In fact, I must make here a special mention of a course that I had opted for known as “The Business & Economics of Law Firms”. This course basically taught on the practical aspects of US law firms such as the concept of billable hours that associates adhere to there, the categories of partnership structures in large law firms, their business model and profitability methods and the manner in which they used social media and conventional methods to publicise their firm and solicit work, something very different from India where the Bar Council of India rules prohibit the solicitation of clients in any manner. I thoroughly enjoyed pursuing this unique course.

What are the most exciting and upcoming areas in IP law? What kind of matters do you often handle?

In the last 3 or 4 years only, media and entertainment law has grown exponentially to the extent that both law firms and media/production houses are investing huge sums of money into their verticals and are on the look-out for lawyers possessing specialised skills in the field. This comes as no surprise at all considering the advent of OTT streaming services and India’s largely archaic legislation not being in sync with the fast-changing landscape. Take for instance the loopholes in the Cinematograph Act or the at-times conflicting decisions of the various High Courts when it comes to trademark and copyright matters.

My work in this field covers both transactional as well as litigation aspects. Vetting contracts entered into by media houses with social media companies, giving opinions with minimal turn-around time with regard to soon-to-be-launched ad campaigns, attending to matters at the Trade Marks Registry, filing/defending against Commercial IP Suits along with Interim Applications before the Hon’ble Bombay High Court for injunction in cases of copyright infringement, drafting and reviewing celebrity endorsement agreements and drafting non-disclosure agreements are some of the things I’ve dealt within this area of the law. Another important aspect in transactional IP is to have a good idea about the stamp duty payable and the applicable legislation state wise, since stamping goes hand-in-hand with the documentation.

How was your experience working at Mulla & Mulla & Craigie Blunt & Caroe Advocates, Solicitors and Notaries? Tell us about the work environment and the kind of skills you learned while working here.

The exposure at this firm set the foundation for me to handle matters independently at a later stage in my career. The work here also involves my first and only brush with maritime law. I learnt the procedures involved in getting an arrested vessel released, the concepts of laytime/laycan, wharfage and demurrage besides of course litigation and arbitration. I can’t thank the-then senior partner that I was under enough for giving me the opportunity to work under him as a wet-behind-the-ears youngster. It was here that I learnt the basics of client-facing interaction, conveyancing and everything in between, from drafting complex deeds to seemingly not-so-complex recording letters to clients. The work environment at the firm is very conducive to learning the black letter law for a complete fresher. I credit most of this to the then senior partner who very graciously agreed to accept me under his wing. That set the stage for better things to come, amongst them my admission to the LL.M program at a highly selective law school of the caliber of Duke.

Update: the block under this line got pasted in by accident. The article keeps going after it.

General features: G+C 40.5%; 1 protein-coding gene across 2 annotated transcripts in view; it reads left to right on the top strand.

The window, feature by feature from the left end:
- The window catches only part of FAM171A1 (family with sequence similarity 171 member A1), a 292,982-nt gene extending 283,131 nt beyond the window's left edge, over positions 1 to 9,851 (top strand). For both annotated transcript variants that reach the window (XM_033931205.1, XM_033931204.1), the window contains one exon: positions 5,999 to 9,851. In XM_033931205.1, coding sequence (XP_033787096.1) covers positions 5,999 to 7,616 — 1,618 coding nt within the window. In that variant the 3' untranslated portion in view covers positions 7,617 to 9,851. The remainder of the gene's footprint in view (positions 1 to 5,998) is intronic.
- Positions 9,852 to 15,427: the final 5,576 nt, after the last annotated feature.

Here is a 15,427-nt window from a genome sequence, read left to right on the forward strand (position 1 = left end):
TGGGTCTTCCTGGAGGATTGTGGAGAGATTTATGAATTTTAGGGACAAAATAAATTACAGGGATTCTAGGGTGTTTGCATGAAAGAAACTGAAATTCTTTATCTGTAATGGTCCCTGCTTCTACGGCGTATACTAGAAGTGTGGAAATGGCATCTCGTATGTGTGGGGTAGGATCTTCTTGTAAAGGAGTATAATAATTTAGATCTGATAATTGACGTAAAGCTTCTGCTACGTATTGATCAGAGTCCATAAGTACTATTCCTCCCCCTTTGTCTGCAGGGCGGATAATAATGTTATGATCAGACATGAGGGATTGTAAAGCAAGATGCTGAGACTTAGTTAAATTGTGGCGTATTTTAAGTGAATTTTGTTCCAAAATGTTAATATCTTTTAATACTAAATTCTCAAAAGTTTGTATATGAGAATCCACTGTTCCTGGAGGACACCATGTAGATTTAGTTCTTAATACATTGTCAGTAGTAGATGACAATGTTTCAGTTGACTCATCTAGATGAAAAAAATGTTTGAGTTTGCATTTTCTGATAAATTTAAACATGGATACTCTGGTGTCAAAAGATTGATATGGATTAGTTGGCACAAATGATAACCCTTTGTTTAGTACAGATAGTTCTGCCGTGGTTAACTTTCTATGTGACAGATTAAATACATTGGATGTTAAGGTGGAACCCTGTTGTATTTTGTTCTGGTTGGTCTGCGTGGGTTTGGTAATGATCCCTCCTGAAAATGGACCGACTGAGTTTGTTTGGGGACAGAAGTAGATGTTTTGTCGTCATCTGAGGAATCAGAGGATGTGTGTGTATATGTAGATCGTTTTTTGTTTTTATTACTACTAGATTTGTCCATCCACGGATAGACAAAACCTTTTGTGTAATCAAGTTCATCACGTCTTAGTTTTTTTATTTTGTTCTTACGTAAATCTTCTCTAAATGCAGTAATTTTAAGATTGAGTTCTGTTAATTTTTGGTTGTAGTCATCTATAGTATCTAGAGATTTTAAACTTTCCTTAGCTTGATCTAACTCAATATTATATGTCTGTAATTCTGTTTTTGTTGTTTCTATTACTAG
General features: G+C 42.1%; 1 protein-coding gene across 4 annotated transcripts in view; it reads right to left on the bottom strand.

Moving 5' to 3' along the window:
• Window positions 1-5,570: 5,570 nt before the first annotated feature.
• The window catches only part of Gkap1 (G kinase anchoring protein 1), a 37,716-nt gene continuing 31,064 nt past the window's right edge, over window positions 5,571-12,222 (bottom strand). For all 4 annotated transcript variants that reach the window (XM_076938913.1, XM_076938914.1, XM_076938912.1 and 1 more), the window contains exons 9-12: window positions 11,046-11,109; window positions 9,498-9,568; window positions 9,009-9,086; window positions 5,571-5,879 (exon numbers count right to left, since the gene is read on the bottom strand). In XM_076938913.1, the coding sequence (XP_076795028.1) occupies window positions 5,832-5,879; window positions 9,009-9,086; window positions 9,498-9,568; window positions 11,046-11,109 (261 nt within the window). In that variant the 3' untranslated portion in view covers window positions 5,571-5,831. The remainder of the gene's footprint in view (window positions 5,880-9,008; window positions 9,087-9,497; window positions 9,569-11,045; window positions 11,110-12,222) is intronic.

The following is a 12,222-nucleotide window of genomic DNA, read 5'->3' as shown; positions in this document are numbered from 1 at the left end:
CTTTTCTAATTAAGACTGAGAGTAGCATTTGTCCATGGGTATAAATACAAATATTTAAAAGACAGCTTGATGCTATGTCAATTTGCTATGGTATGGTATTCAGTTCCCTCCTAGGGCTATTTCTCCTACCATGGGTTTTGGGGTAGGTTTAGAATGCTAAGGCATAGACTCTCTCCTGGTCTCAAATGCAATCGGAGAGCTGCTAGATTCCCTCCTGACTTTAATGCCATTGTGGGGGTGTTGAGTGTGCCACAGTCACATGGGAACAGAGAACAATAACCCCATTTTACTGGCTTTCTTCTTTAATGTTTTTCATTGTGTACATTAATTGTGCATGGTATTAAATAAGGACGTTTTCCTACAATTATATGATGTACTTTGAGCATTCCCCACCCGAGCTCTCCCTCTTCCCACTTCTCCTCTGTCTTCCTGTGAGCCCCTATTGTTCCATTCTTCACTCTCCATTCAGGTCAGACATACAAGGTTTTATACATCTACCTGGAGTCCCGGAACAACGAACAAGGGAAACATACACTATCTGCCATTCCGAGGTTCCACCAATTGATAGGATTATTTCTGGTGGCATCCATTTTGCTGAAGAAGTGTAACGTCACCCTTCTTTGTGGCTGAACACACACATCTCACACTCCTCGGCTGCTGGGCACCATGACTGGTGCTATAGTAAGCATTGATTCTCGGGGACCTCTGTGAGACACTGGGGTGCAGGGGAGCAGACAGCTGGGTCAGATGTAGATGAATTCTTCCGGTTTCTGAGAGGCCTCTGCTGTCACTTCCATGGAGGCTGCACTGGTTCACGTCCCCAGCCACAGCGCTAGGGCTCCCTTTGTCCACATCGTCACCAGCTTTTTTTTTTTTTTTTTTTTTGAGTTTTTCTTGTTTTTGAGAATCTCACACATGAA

How is the practice of IP law different from practising other more common areas of law practice such as civil or criminal litigation?

The practice of IP involves is not as simple as it might seem to most. When dealing with IP (litigation) especially, one invariably has to end up reading on a lot of other ancillary material as part of case management and preparation. A lot of this may or may not have to do with areas of the law only. For instance, in a recent matter that I handled defending a large and reputed media agency from another agency alleging copyright infringement, I had to actually understand the entire creative/ideating process involved right from receiving the client brief, developing a creative deck, making a formal “pitch” to the client as to how the agency envisions the campaign ought to run, receiving the client’s approval for execution and finally, choosing an executing production house who in turn commission prominent directors, calling for “treatment notes” from them. I particularly enjoy such matters since they involve impugned ad campaigns that one already sees on air on television, in theatres and on YouTube. As part of the IP (transactional) practice, the work usually involves giving written opinions in matters before the Advertising Standards Council of India (ASCI). The key here is to advise the client in the minimum possible turn-around time since generally, these hearings are neither adversarial nor adjudicatory in nature and therefore, attorneys are not ordinarily  permitted to represent a client and so, the opinion be drafted in a manner that the client can effectively use it whilst representing himself or herself before such bodies.

Click to comment

Leave a Reply

Your email address will not be published. Required fields are marked *

To Top